making raised panel doors with a table saw video screenshot

Learn how to make a raised panel door using cuts from your standard table saw. We'll show all the small steps you'll need to make this project a breeze.

Skill Builder Video

Making Raised Panel Doors With A Table Saw - Video Transcript

Speaker: In this video I'm going to show you how to make raised panels like this using a table saw in a standard combination blade. For standard rectangular raised panels, all you really need is the saw blades you already own and you don't need a big table saw either. I'm going to use this Jobsite table saw from saw stop for the entire technique. There are a couple of other things you're going to need for raising panels and one of them is a tall surface for your rip fence. Why? Because the process of raising panels involves sawing them vertically against the rip fence. In a standard rip fence like this just isn't tall enough to add much vertical stability.

If your fence already has holes in it, you could just screw or bolt a piece of flat scrap right to your fence or you could build a tall fence like I've done here. It's just an 8 inch wide piece of plywood with a thicker block of scrap screwed to that. I'm going to use these universal fence clamps from Rockler to clamp it to my rip fence at the appropriate time. You're also going to need a tall feather board to help press panels against the fence when you saw them.

Now the first step in raising a panel is knowing how big the panel needs to be and the best way to land on those dimensions is to make your cabinet door frames first. That's what I've done here with this mocked up frame that I made up my router table with a rail and style bit set. Now the style cutter is going to cut slots all the way around the frame for your panel.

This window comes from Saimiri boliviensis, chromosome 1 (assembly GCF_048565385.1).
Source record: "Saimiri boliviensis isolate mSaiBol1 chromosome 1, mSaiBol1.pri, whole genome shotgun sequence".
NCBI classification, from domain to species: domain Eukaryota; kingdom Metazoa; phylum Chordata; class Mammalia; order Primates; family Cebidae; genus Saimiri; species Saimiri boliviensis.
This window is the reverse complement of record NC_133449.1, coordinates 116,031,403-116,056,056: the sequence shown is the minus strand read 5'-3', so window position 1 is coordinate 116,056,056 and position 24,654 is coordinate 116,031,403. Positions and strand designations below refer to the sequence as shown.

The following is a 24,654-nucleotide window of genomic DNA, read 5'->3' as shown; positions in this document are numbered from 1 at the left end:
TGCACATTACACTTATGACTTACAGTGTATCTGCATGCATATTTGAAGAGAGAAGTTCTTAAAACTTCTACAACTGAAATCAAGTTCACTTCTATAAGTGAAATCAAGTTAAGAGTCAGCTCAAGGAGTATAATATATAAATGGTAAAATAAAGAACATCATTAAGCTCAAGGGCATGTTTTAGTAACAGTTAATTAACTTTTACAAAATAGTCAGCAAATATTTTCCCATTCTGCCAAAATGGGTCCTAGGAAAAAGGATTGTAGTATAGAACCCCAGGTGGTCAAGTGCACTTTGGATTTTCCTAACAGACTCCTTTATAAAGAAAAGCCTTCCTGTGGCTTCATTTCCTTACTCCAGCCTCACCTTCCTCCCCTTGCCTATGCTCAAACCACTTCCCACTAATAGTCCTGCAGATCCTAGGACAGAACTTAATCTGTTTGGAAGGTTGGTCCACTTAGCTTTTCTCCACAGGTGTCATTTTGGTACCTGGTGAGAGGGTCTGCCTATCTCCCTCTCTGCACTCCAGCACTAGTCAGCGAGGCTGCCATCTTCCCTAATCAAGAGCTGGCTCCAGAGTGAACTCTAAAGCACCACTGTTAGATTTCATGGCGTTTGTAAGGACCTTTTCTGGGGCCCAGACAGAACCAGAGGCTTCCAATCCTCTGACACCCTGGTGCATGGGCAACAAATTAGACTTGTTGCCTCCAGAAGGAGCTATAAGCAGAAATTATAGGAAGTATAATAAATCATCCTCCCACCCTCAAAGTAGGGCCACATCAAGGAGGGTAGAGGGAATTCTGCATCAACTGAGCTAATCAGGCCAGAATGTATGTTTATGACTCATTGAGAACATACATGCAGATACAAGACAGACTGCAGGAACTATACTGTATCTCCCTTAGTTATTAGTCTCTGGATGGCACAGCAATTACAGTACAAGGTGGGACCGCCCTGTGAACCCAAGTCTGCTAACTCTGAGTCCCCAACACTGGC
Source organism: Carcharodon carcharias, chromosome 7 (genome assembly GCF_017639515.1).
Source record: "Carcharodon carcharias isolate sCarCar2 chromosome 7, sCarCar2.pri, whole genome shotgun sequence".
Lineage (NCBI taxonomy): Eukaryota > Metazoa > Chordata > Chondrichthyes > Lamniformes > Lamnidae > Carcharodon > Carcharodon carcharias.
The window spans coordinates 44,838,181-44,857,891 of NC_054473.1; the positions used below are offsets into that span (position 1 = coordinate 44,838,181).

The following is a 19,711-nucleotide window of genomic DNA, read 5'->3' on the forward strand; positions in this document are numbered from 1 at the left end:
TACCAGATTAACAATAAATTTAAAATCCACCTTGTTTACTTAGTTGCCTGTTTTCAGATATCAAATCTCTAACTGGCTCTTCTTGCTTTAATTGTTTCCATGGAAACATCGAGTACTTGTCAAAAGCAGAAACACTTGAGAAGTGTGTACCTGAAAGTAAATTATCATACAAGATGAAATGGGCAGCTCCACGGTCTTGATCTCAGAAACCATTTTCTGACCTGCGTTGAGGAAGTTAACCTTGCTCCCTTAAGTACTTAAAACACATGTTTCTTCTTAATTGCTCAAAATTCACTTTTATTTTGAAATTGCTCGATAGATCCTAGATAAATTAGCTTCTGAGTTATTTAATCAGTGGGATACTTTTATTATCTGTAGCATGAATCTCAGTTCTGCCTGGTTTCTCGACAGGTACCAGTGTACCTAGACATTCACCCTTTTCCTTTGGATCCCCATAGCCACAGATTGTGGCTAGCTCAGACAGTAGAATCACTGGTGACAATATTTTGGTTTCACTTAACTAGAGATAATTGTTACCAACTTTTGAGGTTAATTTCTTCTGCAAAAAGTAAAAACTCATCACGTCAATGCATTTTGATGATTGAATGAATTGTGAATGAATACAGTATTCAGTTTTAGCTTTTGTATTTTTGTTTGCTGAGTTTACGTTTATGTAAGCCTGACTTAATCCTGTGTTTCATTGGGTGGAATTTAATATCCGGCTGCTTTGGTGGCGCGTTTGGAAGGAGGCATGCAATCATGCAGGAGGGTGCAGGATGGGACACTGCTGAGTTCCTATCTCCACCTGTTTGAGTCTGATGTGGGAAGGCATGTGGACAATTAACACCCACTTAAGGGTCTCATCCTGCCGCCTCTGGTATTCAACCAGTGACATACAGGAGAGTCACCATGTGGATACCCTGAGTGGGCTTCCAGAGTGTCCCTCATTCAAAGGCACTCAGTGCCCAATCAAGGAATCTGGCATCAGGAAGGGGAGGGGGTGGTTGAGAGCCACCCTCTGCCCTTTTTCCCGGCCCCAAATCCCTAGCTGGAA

Measure to the bottoms of the slots both width wise and length wise, then subtract one-eighth of an inch from the width of the panel so that it has room to expand and contract inside the frame. You can make the length of your panel fill the full depth of the slots because the panel isn't going to expand the contract lengthwise. Now grew up a panel of flat square stock and plain the panel down to 5/8 inch thick. For most rail and style router bit sets a 5/8 inch thick panel will sit in it slots in the frame and be flush with the rails and styles, that's what you're aiming for. Then trim the panel to its final dimensions. Next you need to lay out the filled area of your panel. The size is really up to you, so let your own sense of proportion be your guide. Typically, these beveled areas are between an inch and a half and two inches wide so I'm going to go with an inch and 3/4 here.

Use a combination square or a similar layout gauge to draw four layout lines around the panel to mark the field area. Now head to your table saw and raise the saw blade about 1/8 inch above the table. This will create the shallow shoulders around the field area then set the rip fence so the blade will cut just to the waste side of your field layout lines. Make two shallow cross-grain cuts and to long grain cuts to create a grid of the field area.